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Abstract Detail

Symbioses: Plant, Animal, and Microbe Interactions

Stephens, Jessica [1], Determann, Ron [2], Malmberg, Russell [3].

The Evolution of Plant Carnivory: Insights into Morphological Diversification and Prey Partitioning in the Carnivorous Pitcher Plant Genus Sarracenia.

Ecological interactions among closely related species are thought to be significant drivers of adaptive evolution and diversification of species. How these interactions have shaped rates and patterns of speciation and morphological divergence is therefore of interest in ecology and evolutionary biology. The North American carnivorous plant genus Sarracenia is an attractive model system to investigate how interactions between closely related species, specifically competition over a limited resource, have shaped diversification. These plants have evolved highly modified leaves (i.e. pitchers) used in attraction, trapping, retention, and digestion of insect prey to obtain nutrients. Moreover, carnivorous plants are dependent on insects for nutrients, creating intense competition for prey among sympatric species. This competition scenario is predicted to cause strong selection on traits related to prey attraction potentially leading to resource partitioning and variation in trapping morphology. Here, we sampled from a common garden containing the 11 species listed in Mellichamp and Case (2009) and 4 putative infraspecific taxa listed by Mellichamp and Case (2009) and McPherson and Schnell (2011). Prey was sampled from all species in the spring and fall of 2014. Prey was identified to order and family. Multivariate analyses highlight significant differences in prey captured across these six species/varieties. In addition, various leaf traits were measured and multivariate analyses show differences in height, trichome densities, and peristome width between pitchers of the species sampled. These leaf traits were then compared with prey capture in a phylogenetic context to assess whether differences in prey communities may have been an important ecological driver of speciation in this genus.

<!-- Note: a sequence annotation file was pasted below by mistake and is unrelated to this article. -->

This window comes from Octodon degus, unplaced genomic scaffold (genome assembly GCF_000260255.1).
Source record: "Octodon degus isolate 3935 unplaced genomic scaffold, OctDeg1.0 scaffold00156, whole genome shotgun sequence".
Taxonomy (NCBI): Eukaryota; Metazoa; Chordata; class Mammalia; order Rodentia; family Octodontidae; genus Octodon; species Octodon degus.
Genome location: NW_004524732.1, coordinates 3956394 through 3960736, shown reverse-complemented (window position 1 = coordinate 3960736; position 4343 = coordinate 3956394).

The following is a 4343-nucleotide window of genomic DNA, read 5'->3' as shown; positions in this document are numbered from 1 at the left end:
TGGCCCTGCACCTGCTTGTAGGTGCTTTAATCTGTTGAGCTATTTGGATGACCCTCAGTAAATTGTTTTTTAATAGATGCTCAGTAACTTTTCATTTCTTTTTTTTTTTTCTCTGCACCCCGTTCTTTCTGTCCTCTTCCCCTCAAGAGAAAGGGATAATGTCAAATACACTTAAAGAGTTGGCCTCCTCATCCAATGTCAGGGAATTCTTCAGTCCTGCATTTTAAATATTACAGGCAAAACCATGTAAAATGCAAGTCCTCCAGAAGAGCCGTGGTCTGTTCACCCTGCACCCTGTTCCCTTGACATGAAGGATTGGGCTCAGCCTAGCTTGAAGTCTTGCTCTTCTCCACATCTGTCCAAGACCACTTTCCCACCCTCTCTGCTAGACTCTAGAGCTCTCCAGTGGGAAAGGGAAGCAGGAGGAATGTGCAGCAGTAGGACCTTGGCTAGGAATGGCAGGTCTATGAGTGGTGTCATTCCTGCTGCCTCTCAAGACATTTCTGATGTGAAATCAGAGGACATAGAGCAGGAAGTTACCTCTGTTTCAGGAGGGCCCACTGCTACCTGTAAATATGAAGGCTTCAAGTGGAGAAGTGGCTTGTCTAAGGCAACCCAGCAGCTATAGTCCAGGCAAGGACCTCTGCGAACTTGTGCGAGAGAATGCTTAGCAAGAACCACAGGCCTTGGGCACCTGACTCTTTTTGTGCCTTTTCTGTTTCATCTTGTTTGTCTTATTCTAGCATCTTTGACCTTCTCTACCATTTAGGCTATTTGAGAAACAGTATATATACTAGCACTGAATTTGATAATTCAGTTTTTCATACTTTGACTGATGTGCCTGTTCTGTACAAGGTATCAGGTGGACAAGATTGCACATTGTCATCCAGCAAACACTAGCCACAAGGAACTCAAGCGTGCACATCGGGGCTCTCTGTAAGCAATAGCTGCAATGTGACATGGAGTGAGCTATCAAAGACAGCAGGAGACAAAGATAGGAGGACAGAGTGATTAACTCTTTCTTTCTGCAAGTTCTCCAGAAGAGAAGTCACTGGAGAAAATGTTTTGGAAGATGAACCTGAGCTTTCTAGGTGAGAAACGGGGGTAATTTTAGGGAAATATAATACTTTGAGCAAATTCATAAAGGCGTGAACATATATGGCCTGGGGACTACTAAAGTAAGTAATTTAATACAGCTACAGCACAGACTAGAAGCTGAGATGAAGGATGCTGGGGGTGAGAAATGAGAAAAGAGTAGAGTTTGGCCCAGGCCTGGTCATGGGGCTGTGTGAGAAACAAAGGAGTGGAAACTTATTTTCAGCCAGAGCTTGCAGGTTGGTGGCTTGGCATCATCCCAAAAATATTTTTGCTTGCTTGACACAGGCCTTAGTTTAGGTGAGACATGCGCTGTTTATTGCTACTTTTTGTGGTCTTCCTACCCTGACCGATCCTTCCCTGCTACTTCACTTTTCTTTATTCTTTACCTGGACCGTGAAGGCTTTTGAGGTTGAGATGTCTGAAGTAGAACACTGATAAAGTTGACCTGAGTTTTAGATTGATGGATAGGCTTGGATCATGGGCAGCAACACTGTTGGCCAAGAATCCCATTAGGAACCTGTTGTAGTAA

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1 - University Of Georgia, Plant Biology, 2502 Miller Plant Sciences, Athens, GA, 30602, USA
2 - Atlanta Botanical Garden, Atlanta, GA
3 - University of Georgia, Plant Biology, Athens, GA

Insect prey
Carnivorous plants
Leaf traits
Comparative analysis.

Presentation Type: Oral Paper:Papers for Topics
Session: 36
Location: Salon 5/The Shaw Conference Centre
Date: Tuesday, July 28th, 2015
Time: 9:15 AM
Number: 36006
Abstract ID:220
Candidate for Awards:None

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